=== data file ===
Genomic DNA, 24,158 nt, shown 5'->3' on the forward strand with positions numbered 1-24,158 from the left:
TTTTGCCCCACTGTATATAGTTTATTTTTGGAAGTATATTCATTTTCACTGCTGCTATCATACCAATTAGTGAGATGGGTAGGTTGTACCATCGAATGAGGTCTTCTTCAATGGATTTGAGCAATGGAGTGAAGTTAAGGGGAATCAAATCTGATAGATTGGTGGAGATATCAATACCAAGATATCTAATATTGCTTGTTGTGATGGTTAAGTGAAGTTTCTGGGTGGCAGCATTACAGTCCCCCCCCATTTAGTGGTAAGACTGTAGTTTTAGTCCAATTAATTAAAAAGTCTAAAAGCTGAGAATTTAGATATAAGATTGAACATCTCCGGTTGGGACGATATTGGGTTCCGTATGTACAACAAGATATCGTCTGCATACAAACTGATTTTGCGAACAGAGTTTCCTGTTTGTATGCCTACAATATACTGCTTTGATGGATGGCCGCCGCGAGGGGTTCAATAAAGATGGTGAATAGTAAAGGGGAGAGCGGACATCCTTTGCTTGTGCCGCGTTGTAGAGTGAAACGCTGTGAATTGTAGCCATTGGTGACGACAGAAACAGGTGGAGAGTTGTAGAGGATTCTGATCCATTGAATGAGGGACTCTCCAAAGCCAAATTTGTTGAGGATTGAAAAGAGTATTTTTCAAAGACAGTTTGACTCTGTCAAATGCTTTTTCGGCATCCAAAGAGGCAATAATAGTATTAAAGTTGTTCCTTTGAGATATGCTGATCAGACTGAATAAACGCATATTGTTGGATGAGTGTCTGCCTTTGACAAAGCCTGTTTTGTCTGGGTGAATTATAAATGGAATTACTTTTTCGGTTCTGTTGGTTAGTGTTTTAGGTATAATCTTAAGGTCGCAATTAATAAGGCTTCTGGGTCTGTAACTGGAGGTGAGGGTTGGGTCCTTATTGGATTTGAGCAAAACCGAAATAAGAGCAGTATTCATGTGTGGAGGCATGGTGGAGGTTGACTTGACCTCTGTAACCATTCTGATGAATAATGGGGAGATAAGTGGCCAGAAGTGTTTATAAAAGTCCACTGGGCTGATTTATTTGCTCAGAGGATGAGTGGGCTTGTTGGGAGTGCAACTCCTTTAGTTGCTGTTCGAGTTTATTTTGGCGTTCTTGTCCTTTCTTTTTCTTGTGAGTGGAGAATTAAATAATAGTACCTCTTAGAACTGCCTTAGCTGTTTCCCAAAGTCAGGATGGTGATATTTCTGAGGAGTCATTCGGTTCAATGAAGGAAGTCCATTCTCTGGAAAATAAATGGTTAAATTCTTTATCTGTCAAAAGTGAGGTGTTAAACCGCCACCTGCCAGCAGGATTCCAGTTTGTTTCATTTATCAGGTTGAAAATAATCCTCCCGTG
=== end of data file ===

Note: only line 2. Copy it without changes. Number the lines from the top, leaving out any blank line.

TTTTGCCCCACTGTATATAGTTTATTTTTGGAAGTATATTCATTTTCACTGCTGCTATCATACCAATTAGTGAGATGGGTAGGTTGTACCATCGAATGAGGTCTTCTTCAATGGATTTGAGCAATGGAGTGAAGTTAAGGGGAATCAAATCTGATAGATTGGTGGAGATATCAATACCAAGATATCTAATATTGCTTGTTGTGATGGTTAAGTGAAGTTTCTGGGTGGCAGCATTACAGTCCCCCCCCATTTAGTGGTAAGACTGTAGTTTTAGTCCAATTAATTAAAAAGTCTAAAAGCTGAGAATTTAGATATAAGATTGAACATCTCCGGTTGGGACGATATTGGGTTCCGTATGTACAACAAGATATCGTCTGCATACAAACTGATTTTGCGAACAGAGTTTCCTGTTTGTATGCCTACAATATACTGCTTTGATGGATGGCCGCCGCGAGGGGTTCAATAAAGATGGTGAATAGTAAAGGGGAGAGCGGACATCCTTTGCTTGTGCCGCGTTGTAGAGTGAAACGCTGTGAATTGTAGCCATTGGTGACGACAGAAACAGGTGGAGAGTTGTAGAGGATTCTGATCCATTGAATGAGGGACTCTCCAAAGCCAAATTTGTTGAGGATTGAAAAGAGTATTTTTCAAAGACAGTTTGACTCTGTCAAATGCTTTTTCGGCATCCAAAGAGGCAATAATAGTATTAAAGTTGTTCCTTTGAGATATGCTGATCAGACTGAATAAACGCATATTGTTGGATGAGTGTCTGCCTTTGACAAAGCCTGTTTTGTCTGGGTGAATTATAAATGGAATTACTTTTTCGGTTCTGTTGGTTAGTGTTTTAGGTATAATCTTAAGGTCGCAATTAATAAGGCTTCTGGGTCTGTAACTGGAGGTGAGGGTTGGGTCCTTATTGGATTTGAGCAAAACCGAAATAAGAGCAGTATTCATGTGTGGAGGCATGGTGGAGGTTGACTTGACCTCTGTAACCATTCTGATGAATAATGGGGAGATAAGTGGCCAGAAGTGTTTATAAAAGTCCACTGGGCTGATTTATTTGCTCAGAGGATGAGTGGGCTTGTTGGGAGTGCAACTCCTTTAGTTGCTGTTCGAGTTTATTTTGGCGTTCTTGTCCTTTCTTTTTCTTGTGAGTGGAGAATTAAATAATAGTACCTCTTAGAACTGCCTTAGCTGTTTCCCAAAGTCAGGATGGTGATATTTCTGAGGAGTCATTCGGTTCAATGAAGGAAGTCCATTCTCTGGAAAATAAATGGTTAAATTCTTTATCTGTCAAAAGTGAGGTGTTAAACCGCCACCTGCCAGCAGGATTCCAGTTTGTTTCATTTATCAGGTTGAAAATAATCCTCCCGTG